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Inhalational Injuries. Ping-Wei Chen PGY -2 Emergency Medicine. Special thanks to Dr. Chris Hall and Dr. Yael Moussadji. Clinical Pearl. Objectives. Mechanisms of injury Determinants of Toxicity Classes of Inhalational Toxins Simple Asphyxiants Pulmonary Irritants Cellular Poisons.

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inhalational injuries

Inhalational Injuries

Ping-Wei Chen

PGY -2

Emergency Medicine

Special thanks to Dr. Chris Hall and Dr. Yael Moussadji

objectives
Objectives
  • Mechanisms of injury
    • Determinants of Toxicity
  • Classes of Inhalational Toxins
    • Simple Asphyxiants
    • Pulmonary Irritants
    • Cellular Poisons
sources of exposure
Sources of Exposure
  • Industrial/Occupational
  • Home/Community
  • War/Chemical Weapons
mechanisms of injury
Mechanisms of Injury
  • Direct Pulmonary Toxicity
    • Alter air/lung interface by invoking irritant or inflammatory response
      • Dissolve to form acid/base
      • Oxygen free radicals
  • Systemic Toxicity
    • Reduce inspired fraction of O2
    • Alter oxygen transport
    • Uncoupling of electron transport chain/oxidative phosphorylation
determinants of injury
Determinants of Injury
  • Exposure level
  • Water solubility
  • Particle size
  • Mixtures
exposure level
Exposure Level
  • Controlled vs Uncontrolled (explosion)
  • Confined vs Outdoors/Ventilated area
  • Duration of exposure
water solubility
Water Solubility
  • Determines level of respiratory tract involved and symptom onset
    • High water solublility
      • Mucous membranes
      • Upper airway
      • Rapid irritation
    • Poor water solubility
      • Lower airway
      • Delayed onset of symptoms
    • Intermediate water solubility
      • Mixed presentation upper/lower airway
particle size
Particle Size
  • Determines level of respiratory tract involved
    • Particles ≥ 10 microns are filtered in the nose and/or deposited on the larynx
    • Particles ≤ 10 microns are deposited in the large airways
    • Particles ≤ 5 microns are deposited in the distal airways and alveoli
mixtures
Mixtures
  • Exposures commonly to mixture of substances
    • Synergistic toxics effects
      • Examples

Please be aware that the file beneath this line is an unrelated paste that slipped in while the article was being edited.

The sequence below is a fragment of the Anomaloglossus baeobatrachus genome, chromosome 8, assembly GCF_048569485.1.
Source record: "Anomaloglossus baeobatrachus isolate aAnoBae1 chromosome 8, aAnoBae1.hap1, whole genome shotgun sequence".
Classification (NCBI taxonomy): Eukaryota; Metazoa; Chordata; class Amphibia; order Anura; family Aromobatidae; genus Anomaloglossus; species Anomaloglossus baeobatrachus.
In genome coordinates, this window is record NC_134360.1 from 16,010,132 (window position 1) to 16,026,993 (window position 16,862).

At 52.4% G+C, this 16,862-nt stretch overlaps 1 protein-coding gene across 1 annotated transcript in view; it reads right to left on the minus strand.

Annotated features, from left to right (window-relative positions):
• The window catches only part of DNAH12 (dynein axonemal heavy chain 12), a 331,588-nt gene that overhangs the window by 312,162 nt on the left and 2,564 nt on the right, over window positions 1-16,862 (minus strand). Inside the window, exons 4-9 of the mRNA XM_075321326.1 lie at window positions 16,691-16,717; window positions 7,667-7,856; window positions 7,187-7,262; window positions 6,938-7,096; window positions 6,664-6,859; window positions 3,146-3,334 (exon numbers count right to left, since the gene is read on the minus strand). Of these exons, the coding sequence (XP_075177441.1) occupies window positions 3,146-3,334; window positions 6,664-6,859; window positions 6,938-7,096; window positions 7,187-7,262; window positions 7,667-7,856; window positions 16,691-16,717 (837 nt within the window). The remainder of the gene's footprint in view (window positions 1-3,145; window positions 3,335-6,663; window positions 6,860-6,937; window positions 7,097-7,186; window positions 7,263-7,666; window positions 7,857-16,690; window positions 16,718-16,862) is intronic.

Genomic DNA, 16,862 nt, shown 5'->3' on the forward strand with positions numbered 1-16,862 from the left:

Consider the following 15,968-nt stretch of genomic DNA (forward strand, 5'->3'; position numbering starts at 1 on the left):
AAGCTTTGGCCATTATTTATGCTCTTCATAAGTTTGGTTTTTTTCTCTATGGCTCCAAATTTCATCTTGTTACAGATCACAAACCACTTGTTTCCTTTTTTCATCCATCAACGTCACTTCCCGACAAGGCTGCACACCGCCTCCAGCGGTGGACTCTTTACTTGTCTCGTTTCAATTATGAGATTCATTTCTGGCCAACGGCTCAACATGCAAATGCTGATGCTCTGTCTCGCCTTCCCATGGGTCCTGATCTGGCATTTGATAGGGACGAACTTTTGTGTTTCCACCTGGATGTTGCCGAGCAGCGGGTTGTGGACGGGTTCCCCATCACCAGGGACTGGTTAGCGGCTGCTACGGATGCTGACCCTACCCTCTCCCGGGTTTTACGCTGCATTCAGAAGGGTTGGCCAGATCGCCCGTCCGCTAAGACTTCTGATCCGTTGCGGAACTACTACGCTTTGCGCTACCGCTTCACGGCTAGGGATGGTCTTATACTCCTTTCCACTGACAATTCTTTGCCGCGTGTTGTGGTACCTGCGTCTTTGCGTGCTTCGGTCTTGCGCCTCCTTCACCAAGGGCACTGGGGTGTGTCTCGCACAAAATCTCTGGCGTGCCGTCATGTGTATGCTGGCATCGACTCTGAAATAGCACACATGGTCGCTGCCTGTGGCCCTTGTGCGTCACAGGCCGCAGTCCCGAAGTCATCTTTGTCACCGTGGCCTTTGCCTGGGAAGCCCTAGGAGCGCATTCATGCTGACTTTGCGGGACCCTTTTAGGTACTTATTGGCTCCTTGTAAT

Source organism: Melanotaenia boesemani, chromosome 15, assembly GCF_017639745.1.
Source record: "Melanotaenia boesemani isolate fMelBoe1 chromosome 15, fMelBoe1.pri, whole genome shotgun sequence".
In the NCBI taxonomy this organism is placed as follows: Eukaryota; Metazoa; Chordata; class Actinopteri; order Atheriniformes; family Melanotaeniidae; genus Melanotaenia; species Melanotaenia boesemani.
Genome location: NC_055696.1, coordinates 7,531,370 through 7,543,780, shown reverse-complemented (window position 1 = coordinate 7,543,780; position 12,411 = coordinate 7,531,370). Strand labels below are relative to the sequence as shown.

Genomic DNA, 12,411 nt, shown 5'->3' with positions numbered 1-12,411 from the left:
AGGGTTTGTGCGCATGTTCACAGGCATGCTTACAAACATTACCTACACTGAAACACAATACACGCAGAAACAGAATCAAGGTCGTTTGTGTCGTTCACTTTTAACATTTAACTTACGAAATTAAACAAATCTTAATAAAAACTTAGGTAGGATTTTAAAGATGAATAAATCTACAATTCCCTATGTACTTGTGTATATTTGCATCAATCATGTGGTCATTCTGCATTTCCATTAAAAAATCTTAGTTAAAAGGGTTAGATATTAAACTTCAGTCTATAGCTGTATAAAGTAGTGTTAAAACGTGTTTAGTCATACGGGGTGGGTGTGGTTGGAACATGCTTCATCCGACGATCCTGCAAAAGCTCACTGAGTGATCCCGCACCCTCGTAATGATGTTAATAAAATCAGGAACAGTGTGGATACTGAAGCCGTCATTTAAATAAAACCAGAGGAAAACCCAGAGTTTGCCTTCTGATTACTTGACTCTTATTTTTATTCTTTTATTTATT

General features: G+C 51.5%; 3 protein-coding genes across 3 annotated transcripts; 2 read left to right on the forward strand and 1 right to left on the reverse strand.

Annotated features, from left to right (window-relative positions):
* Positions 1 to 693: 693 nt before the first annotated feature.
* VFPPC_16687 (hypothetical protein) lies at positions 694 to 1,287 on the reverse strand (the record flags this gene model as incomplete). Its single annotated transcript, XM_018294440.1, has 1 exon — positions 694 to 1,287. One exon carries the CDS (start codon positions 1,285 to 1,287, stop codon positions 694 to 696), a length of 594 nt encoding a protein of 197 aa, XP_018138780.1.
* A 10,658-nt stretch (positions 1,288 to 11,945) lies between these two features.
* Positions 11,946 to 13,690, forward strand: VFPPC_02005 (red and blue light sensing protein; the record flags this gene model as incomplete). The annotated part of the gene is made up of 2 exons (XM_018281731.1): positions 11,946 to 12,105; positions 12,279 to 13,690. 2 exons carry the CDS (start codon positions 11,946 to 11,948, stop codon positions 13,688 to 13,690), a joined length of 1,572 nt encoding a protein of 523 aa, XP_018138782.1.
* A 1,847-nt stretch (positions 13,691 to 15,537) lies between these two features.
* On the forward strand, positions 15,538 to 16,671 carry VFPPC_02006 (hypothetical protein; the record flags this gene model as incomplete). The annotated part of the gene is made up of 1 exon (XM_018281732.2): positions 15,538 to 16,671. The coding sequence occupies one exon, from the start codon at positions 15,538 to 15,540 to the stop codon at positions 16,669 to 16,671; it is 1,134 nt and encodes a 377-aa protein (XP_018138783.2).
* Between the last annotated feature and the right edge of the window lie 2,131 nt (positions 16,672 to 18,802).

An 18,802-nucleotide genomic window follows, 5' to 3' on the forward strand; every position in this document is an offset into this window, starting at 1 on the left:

• Smoke
        • Mixture of household cleaning products
simple asphyxiants
Simple Asphyxiants
  • Mostly inert substances
  • Toxicity from displacement of O2
    • Lowered FiO2
    • Acute effects as result of hypoxia
  • Examples:
    • propane, butane, nitrogen
  • Mostly workplace related
    • Liquefied gases
simple asphyxiants1
Simple Asphyxiants
  • Clinical symptoms due to hypoxia
simple asphyxiants2
Simple Asphyxiants
  • Treatment
    • Removal from exposure
    • Supportive
      • Supplemental O2 preferred (room air suffices)
    • Disposition
      • Mild symptoms – brief observation; discharge
      • Significant symptoms/comorbidities
        • Admission for observation of post-hypoxic complications
case 1
Case 1
  • 37yo female
  • Cleaning her bathroom with a combination of bleach and disinfectants
  • Sudden onset of a strong odor
  • Developed marked irritation of eyes and burning sensation in nose and throat
  • Immediately left the bathroom
  • Feels nauseated and slightly dyspneic
pulmonary irritants
Pulmonary Irritants
  • Destruction of integrity of mucosal barrier of respiratory tract
    • Acid/Base reactions
    • Free radical generation
    • Host response
      • Neutrophil recruitment
      • Cytokine activation

ACUTE LUNG INJURY

ammonia
Ammonia
  • High water solubility
  • Fertilizer, Cleaning agent, Refrigerant
  • Dissolves to form NH4(OH)
chloramines
Chloramines
  • High water solubility
  • Often from a mixture of ammonia and sodium hypochlorite bleach
  • Dissolves to form hypochlorous acid, ammonia, O2 free radicals
sulfur dioxide
Sulfur Dioxide
  • High water solubility
  • By-product of oil refining and smelting
  • Dissolves to form sulfuric acid
  • Cause of acid rain
chlorine
Chlorine
  • Intermediate water solubility
    • Mild initial symptoms
    • Prolonged exposure
  • Swimming pools, mixing acids with bleach
  • Dissolves to form HCL, hypochlorous acid, O2 free radicals
other pulmonary irritants
Other Pulmonary Irritants
  • Hydrogen Fluoride
    • High water solubility
    • Gasoline, Glassware, Building Renovation, Semiconductor industries
    • Dissolves to form hydrofluoric acid
    • Systemic toxicity (hypocalcemia)
  • Phosgene
    • Low water solubility
    • Pesticide production
    • Dissolves to form HCl
    • “fresh hay” scent
management
Management
  • Airway evaluation
    • Swelling can be rapid or delayed (water solubility)
    • Signs of upper airway dysfunction mandate visualization of the larynx ± airway stabilization
  • Symptomatic treatment
    • Bronchospasm: β-agonists
    • Chlorine/HCl: nebulized 2% NaHCO3 solution
    • ALI/ARDS: aggressive supportive care
supportive care
Supportive Care
  • Support airway patency
  • Pulmonary toilet – limit airway secretions
  • Maintain oxygenation
  • Ventilation Strategies:
    • Prone
    • Inverse ratio
    • PEEP
    • Low Tidal Volume
  • Currently, little to no evidence to support:
    • Cortisteroids (inhaled/systemic)
    • Antioxidants
    • Surfactant therapy
disposition
Disposition
  • High Water Solubility Agents